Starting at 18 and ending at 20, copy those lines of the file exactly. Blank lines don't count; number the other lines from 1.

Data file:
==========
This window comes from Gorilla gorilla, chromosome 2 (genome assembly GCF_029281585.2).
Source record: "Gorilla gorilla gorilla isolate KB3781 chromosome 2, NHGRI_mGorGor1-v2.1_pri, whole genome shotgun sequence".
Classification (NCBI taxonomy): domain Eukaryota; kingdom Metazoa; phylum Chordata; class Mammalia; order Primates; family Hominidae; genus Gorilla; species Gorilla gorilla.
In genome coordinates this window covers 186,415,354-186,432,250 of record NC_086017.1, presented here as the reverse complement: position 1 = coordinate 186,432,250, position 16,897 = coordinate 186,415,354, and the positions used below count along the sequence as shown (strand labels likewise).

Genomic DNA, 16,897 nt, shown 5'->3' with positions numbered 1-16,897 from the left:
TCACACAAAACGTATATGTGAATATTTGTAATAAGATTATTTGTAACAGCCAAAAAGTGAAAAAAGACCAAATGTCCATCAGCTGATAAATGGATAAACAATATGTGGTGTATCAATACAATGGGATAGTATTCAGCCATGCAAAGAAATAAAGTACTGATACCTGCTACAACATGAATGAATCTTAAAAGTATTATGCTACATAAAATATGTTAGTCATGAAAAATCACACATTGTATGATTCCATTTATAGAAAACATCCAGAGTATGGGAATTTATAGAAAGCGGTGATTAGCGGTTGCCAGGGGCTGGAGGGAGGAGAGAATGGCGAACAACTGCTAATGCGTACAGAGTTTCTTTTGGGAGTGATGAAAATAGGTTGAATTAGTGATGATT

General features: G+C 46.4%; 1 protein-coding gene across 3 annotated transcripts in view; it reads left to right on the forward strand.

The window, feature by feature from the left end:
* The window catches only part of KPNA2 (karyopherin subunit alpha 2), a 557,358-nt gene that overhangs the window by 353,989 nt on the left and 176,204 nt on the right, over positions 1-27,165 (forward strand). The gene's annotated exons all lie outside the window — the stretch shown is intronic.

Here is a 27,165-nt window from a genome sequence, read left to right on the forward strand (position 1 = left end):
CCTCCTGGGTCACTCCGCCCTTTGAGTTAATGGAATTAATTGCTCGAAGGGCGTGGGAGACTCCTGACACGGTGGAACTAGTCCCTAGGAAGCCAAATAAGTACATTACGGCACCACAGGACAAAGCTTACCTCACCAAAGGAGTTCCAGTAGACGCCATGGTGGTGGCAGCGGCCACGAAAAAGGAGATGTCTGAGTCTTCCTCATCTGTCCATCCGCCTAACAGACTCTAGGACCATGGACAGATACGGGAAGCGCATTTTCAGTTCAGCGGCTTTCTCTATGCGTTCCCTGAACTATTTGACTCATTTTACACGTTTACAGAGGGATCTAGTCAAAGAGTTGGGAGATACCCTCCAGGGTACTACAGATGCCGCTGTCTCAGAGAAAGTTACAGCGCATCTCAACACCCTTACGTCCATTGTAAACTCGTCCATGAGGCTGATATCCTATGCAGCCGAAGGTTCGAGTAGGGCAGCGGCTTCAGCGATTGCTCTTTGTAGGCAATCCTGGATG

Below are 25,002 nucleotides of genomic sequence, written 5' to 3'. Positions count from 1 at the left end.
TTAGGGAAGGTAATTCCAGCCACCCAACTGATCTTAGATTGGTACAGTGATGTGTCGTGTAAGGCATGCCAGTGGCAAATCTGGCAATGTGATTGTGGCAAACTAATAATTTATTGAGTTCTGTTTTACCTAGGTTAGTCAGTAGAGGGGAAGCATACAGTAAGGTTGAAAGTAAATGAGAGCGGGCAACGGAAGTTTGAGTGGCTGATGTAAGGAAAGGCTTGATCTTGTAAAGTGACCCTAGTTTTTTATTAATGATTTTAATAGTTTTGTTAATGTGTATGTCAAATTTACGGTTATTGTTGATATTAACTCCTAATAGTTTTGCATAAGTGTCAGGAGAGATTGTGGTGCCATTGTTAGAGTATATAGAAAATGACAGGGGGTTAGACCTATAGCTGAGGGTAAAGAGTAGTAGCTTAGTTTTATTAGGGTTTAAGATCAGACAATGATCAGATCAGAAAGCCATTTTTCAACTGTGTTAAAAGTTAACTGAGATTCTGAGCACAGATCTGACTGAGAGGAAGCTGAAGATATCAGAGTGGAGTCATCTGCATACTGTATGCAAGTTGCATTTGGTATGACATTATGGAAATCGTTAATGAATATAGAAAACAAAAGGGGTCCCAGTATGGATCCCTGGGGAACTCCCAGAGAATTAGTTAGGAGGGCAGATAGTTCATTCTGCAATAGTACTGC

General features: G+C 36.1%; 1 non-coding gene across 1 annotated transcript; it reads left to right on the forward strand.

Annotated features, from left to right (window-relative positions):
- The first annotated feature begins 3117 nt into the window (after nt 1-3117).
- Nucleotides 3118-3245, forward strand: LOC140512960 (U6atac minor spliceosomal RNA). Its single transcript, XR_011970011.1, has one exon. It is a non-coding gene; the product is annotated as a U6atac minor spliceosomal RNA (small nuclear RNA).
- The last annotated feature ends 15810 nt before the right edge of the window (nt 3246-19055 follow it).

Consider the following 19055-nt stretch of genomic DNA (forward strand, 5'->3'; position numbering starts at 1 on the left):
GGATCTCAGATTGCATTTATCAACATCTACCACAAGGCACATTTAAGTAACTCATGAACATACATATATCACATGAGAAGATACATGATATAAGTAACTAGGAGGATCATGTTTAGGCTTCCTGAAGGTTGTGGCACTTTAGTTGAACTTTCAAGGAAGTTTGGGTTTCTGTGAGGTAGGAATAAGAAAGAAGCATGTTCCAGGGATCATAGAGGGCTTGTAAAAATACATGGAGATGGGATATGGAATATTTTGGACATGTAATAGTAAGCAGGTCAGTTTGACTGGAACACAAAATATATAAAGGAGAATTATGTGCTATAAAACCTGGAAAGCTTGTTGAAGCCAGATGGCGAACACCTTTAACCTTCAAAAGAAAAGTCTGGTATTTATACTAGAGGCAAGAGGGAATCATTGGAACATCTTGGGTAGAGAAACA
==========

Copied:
- The last annotated feature ends 15810 nt before the right edge of the window (nt 3246-19055 follow it).

Consider the following 19055-nt stretch of genomic DNA (forward strand, 5'->3'; position numbering starts at 1 on the left):
GGATCTCAGATTGCATTTATCAACATCTACCACAAGGCACATTTAAGTAACTCATGAACATACATATATCACATGAGAAGATACATGATATAAGTAACTAGGAGGATCATGTTTAGGCTTCCTGAAGGTTGTGGCACTTTAGTTGAACTTTCAAGGAAGTTTGGGTTTCTGTGAGGTAGGAATAAGAAAGAAGCATGTTCCAGGGATCATAGAGGGCTTGTAAAAATACATGGAGATGGGATATGGAATATTTTGGACATGTAATAGTAAGCAGGTCAGTTTGACTGGAACACAAAATATATAAAGGAGAATTATGTGCTATAAAACCTGGAAAGCTTGTTGAAGCCAGATGGCGAACACCTTTAACCTTCAAAAGAAAAGTCTGGTATTTATACTAGAGGCAAGAGGGAATCATTGGAACATCTTGGGTAGAGAAACA